AKP failed to secure majority in parliament, making it difficult for President Erdogan to establish presidential system.
Turkey’s Islamic-rooted ruling party on Monday weighed its future strategy after losing its absolute parliament majority for the first time since winning power 13 years ago, in a stunning election setback for President Recep Tayyip Erdogan.
The Justice and Development Party (AKP) won the biggest portion of the vote in Sunday’s legislative polls but came well short of a majority in seats due to a breakthrough showing by the pro-Kurdish People’s Democratic Party (HDP).
Erdogan—who has dominated Turkey as premier from 2003-2014 and as now president—had been urging the AKP to win a crushing majority to create a presidential system with him at the top. Following AKP’s stunning defeat, the country faced weeks of political uncertainty and early elections were a real possibility, Turkish opposition and anti-government newspapers agreed Monday.
“Three possibilities,” said the Hurriyet daily in its headline, saying there could be a coalition, a minority AKP government or early elections. “A new era,” said the headline in the Milliyet daily. “The collapse,” added the strongly anti-Erdogan Sozcu. “Voters showed Tayyip the red card.”
The pro-government Yeni Safak said early elections were the most likely option. “The possibilities of a coalition are weak and an early election is on the horizon,” it said.
Official results based on 99.99 percent of votes counted put the AKP on 41 percent, followed by the Republican People’s Party (CHP) on 25 percent, the Nationalist Movement Party (MHP) on 16.5 percent and the HDP in fourth place with 13 percent. Turnout stood at 86.5 percent.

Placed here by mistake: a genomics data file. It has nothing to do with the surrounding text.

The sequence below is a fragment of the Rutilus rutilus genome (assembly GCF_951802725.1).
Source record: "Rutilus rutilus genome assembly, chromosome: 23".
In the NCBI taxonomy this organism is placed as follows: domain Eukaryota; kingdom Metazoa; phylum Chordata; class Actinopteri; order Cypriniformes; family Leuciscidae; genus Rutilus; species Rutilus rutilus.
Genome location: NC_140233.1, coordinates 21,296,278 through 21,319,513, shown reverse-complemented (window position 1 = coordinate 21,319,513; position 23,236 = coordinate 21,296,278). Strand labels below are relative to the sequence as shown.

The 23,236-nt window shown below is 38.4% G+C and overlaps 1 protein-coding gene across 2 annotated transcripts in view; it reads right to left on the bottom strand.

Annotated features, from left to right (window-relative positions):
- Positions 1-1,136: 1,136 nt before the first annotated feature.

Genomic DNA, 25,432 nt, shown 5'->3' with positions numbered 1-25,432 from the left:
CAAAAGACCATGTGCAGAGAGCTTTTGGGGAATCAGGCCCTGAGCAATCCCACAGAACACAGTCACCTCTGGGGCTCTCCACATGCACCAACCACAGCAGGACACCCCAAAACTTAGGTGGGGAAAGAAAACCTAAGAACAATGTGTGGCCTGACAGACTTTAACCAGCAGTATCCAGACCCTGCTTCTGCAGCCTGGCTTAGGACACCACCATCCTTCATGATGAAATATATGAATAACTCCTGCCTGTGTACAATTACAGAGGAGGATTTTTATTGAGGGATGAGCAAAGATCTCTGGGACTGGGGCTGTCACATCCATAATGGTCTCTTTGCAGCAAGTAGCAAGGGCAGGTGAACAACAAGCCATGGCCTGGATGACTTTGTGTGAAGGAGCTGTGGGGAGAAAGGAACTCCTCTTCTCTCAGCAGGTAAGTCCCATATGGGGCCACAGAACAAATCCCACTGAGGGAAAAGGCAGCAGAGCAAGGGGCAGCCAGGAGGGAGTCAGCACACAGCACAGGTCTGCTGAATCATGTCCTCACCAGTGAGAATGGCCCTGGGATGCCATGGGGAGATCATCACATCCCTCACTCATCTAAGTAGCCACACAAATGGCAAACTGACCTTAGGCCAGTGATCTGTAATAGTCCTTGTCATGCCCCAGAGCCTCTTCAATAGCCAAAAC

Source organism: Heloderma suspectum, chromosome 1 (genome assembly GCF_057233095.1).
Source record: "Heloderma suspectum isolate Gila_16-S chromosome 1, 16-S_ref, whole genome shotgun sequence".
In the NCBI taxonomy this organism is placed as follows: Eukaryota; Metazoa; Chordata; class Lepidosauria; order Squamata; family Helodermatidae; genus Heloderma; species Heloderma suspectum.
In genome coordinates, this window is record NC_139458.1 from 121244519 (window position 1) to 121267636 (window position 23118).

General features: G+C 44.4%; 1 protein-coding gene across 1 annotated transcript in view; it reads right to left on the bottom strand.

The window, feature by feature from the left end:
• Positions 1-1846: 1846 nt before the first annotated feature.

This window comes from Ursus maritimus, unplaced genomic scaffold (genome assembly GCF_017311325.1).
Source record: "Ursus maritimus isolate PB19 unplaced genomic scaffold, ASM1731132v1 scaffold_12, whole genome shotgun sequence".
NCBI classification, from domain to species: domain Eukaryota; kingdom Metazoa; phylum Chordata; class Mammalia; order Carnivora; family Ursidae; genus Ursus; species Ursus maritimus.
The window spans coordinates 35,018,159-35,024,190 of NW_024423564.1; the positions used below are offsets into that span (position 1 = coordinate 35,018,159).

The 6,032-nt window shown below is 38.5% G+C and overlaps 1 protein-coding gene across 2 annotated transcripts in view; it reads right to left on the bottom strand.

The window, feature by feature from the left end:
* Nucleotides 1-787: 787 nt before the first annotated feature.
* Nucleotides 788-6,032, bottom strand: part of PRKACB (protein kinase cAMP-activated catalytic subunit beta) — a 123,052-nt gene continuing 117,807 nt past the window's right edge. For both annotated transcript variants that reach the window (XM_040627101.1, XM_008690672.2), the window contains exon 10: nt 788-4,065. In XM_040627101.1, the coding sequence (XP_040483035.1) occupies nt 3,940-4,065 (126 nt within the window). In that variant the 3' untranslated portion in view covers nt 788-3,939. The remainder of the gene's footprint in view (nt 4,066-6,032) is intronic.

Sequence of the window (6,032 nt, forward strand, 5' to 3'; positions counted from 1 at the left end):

The result marked a major drop in support for the AKP, which in the last polls in 2011 won almost 50 percent of the vote, against the background of a weakening economy. According to official projections, the AKP will have 258 seats in the 550-seat parliament, the CHP 132, and the MHP and HDP 80 apiece.
The results wrecked Erdogan’s dream of agreeing a new constitution to switch Turkey from a parliamentary to a presidential system that he had made a fundamental issue in the campaign. Such a change would have required a two-thirds majority in the parliament and just months before the election Erdogan had been targeting 400 seats for the AKP.
Erdogan has yet to react to the vote and his official schedule on Monday showed no planned public appearance. Analysts have seen the nationalist MHP as the most likely coalition partner for the AKP in the new parliament.
However, while not firmly closing the door on the option, the MHP’s leader Devlet Bahceli was hardly effusive, saying the results represented the “beginning of the end for the AKP.”
“We have entered a difficult period in terms of the political balance,” said Yeni Safak’s influential pro-government commentator Abdulkadir Selvi, warning against a “drift into chaos” such as in the 80s and 90s.
Speaking from the balcony of AKP headquarters in Ankara, party leader and Prime Minister Ahmet Davutoglu put a brave face on the results. “The winner of the election is again the AKP, there’s no doubt,” he said.
The result was, however, a triumph for the HDP, which in the campaign had sought to present itself as a genuinely Turkish party and reach out to voters beyond its mainly Kurdish support base to secular Turks, women and gays.
It was also a personal victory for the party’s charismatic leader Selahattin Demirtas, dubbed the “Kurdish Obama” by some for his silky rhetorical skills. “We, as the oppressed people of Turkey who want justice, peace and freedom, have achieved a tremendous victory today,” Demirtas said, vowing to form a “strong and honest opposition.”
HDP M.P.s had sat in the previous parliament but they were elected as independents and not from a party list. “There is just one loser in the election—Recep Tayyip Erdogan,” pro-opposition commentator Hasan Cemal wrote in an editorial for the T24 website. “And the winner is the HDP.”
In Turkey’s main Kurdish city of Diyarbakir, cars massed in the streets, with drivers honking and people hanging out of windows making ‘V’ signs as gunshots were fired into the air. “It is a carnival night,” said 47-year-old Huseyin Durmaz. “We no longer trust the AKP.”
The legislative election took place under the shadow of violence, after two people were killed and dozens more wounded in an attack on an HDP rally in Diyarbakir on Friday.